Science

Farm Day



axel_treeOne of the things we are ‘studying’ this year, is Home Skills, and one of those Home Skills is gardening.

I remember being given a little area of the yard that was my very own when I was in about third grade. We went to the nursery, and after very carefully picking out some hot pink fuzzy looking flowers, I took them home and set about planting them. Over that summer they wilted and died, under my forgetful care, but I will never forget how much fun it was to have my own outdoor space. It also instilled a love for working in the yard in me at a young age, a little ownership goes a long way.

Our backyard is the perfect place for each of our kids to have their own space, but it will require some elbow grease. Enter Farm Day.

This book, and the photos of edible estate projects always gets me excited to start working on my yard!
edible-estates-lead0151b99c56fb04d62de20019b0._w.540_s.fit_51b99c4c74c5b6622e001864._w.540_s.fit_{all via apartment therapy}


During the summer, the backyard gets full sun. During the winter, it gets no sun. So, from fall to spring, it is a gigantic mud pit that grows mushrooms. This is not the most inviting type of place to play or work.  While the sun was still shining back there, we began our plan by planting a row of raspberries, which Elvis has been wanting for years. And while we were working, we started talking about all the different ways we could use our backyard. The kids were all very enthusiastic about having some garden space, and a fort, and room to run….so a small shred of a ‘map’ began to form. In the back of my mind was always ‘but what about the MUD?’ and, ‘but it’s so horrible and cold all winter!’. farm_day_lia_vegas

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{via Farm Fresh To You} I imagine a yard like this…but we have a long way to go! Maybe if we read this book:TheQuarterAcreFarm_web

{also via Farm Fresh To You}

{on a side note, in the age of internet domination, I am still thankful for the abounding resources that I would have never been able to get my hands on, even 10 years ago. We have access to never ending gardening tips, plans, ideas, inspiring stories and pictures….as long as we don’t get lost online, and get outside!}

Then we talked about having chickens. Boy was there a resounding “YES!!!” to that suggestion. So we made a deal. I would grant their chicken wishes, if they would help me prep the farm all winter. They totally agreed, and here we are. farm_day_chip_pile

After months of waiting for Chip Drop, we ended up getting a full load of wood chips from craigslist, for free. The load contained about half long pine needles, and half chips, but I am not even close to complaining, because it smells like a christmas tree farm in my yard right now. All the cousins came over and we spent a full day carting loads of chips to all the muddy areas of the yard. We put them under the swings, and on the paths…the backyard is in need of a complete overhaul anyway, so anything we didn’t love, got covered in wood chips. I am hoping this puts a damper on the mud carnage that usually occurs during fall….and winter….and spring.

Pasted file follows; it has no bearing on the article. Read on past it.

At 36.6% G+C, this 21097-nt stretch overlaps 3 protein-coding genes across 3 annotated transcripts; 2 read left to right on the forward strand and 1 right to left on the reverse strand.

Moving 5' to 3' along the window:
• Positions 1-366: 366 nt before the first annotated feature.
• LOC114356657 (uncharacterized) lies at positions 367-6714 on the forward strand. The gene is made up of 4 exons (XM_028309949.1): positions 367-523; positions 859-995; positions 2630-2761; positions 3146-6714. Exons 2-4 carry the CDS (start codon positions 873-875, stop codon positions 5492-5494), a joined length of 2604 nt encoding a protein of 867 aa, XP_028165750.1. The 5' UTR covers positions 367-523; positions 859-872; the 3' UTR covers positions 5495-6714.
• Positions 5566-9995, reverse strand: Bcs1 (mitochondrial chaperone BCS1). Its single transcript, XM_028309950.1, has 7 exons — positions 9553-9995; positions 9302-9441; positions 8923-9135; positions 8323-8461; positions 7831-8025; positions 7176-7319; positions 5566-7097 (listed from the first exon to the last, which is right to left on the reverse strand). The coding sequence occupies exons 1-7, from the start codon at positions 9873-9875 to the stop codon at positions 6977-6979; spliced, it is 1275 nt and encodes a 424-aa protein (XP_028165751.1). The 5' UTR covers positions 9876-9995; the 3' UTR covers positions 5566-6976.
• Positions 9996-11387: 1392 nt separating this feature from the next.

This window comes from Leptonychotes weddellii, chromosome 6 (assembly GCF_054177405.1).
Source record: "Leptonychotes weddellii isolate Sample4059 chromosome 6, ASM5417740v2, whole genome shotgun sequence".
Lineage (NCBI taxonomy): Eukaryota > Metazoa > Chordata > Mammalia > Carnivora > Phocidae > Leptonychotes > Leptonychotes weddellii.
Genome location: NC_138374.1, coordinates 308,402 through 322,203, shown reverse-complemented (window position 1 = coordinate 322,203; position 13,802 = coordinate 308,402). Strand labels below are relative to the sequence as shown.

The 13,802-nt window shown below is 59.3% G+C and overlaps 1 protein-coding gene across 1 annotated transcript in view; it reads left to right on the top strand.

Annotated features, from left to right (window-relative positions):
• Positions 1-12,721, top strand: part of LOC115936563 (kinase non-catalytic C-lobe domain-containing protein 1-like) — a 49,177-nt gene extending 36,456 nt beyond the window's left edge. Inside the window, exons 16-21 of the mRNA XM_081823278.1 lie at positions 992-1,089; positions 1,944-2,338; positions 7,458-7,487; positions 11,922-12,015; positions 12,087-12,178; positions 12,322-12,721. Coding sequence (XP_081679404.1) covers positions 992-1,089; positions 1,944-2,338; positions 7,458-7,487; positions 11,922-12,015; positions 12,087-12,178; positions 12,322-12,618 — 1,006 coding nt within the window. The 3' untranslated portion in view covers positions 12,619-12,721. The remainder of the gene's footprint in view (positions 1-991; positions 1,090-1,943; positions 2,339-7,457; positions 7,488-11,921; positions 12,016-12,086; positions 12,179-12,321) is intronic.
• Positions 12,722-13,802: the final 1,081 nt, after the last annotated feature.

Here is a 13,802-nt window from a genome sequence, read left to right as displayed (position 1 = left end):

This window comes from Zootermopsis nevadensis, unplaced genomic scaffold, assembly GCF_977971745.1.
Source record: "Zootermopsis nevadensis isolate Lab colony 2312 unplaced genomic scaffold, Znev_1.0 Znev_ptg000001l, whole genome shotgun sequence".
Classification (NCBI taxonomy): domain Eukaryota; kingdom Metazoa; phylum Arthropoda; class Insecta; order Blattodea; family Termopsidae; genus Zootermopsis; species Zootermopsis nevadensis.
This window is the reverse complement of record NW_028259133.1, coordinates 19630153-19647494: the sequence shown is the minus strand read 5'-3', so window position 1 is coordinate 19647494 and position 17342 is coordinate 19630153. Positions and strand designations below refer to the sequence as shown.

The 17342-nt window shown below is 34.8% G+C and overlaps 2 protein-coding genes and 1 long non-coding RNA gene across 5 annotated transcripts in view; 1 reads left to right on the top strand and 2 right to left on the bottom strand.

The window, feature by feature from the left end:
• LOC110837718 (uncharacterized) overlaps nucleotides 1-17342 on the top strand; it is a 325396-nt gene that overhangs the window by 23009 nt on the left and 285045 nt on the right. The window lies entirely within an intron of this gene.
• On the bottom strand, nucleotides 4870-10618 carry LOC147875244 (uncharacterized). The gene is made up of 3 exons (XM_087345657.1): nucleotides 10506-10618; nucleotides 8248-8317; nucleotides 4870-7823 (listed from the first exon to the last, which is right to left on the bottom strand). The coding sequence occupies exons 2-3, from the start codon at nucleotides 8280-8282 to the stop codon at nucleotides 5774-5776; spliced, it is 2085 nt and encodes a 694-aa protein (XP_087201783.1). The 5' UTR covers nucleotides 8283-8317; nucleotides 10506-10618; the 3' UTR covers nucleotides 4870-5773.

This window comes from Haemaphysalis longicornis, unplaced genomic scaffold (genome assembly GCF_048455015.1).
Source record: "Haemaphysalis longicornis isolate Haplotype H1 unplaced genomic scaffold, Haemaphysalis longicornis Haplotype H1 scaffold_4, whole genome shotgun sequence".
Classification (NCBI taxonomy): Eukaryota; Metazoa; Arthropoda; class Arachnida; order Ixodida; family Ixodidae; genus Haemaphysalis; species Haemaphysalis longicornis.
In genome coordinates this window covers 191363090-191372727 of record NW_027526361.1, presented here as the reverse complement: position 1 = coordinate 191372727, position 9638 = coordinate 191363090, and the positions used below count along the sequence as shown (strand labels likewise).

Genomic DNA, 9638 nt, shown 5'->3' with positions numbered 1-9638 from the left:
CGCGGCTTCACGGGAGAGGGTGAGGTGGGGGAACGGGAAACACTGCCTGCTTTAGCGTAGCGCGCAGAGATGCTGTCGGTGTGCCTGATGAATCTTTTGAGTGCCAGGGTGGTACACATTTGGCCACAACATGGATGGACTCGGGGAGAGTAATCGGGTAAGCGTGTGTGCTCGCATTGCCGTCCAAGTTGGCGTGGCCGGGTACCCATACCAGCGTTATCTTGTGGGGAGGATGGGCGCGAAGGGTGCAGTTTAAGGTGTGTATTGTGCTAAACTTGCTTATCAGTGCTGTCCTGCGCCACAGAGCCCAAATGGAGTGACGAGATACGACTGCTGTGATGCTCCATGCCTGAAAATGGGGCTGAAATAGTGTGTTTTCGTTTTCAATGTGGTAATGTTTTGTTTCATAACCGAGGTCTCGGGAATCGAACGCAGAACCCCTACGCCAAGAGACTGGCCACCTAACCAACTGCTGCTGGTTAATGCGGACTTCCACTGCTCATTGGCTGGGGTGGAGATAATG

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Farm day was a success, we had cocoa, hot cider, pizza, sore backs, and a ton of fun.

Hoping we keep working all winter! Looking forward to chickens in the spring!

Planning an aquaponics project,

Shelley

Caution! This post contains a giant Tarantula.

We were able to set up a time-lapse camera to film Harriet, our Rose Hair Tarantula, molting a couple of weeks ago. Harriet has been our family pet {one of them} for nearly 12 years, and while she has molted about six times, we have never actually seen it happen.

Since she began molting around 10pm, we put a light on her tank, and set our time-lapse up to run overnight.

Harriet eats crickets. She is a menacing predator, but once the molting process begins, she is stuck on her back. She is basically a prisoner of her exoskeleton, until she is able to shed the old one. Imagine being stuck in a pair of pants that is way too small, inching them off, a little at a time. Crickets wait for this moment. They will attack and eat a spider stuck mid molt. Because of this, I joked with Vegas that it would be horrible if our time-lapse captured the cricket attack, instead of the molting process. Just to be certain, I double checked the tank before I went to bed.

Sure enough, there were three crickets, all lined up behind a rock, just waiting. They looked like they were waiting for a good movie to start.

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I ran to Vegas’s room, woke him up, and we began extracting the crickets one by one. Harriet was just frozen on her back the whole time, and I kept wondering if she had any idea of what was happening, or if she was just annoyed that her molting was being disturbed by tweezers and lights.

After we were sure she was alone in her tank, we set the light and camera back up. The resulting video is one of my favorites, ever. I love how she rubs her face at the end, as if to say ‘ew! Get it off!’ Even if you don’t like spiders, the process is amazing.

The crickets we removed from her tank were tossed out into the back yard, and I think they are pretty happy with it, they’ve been singing ever since!

Researching curriculum, Shelley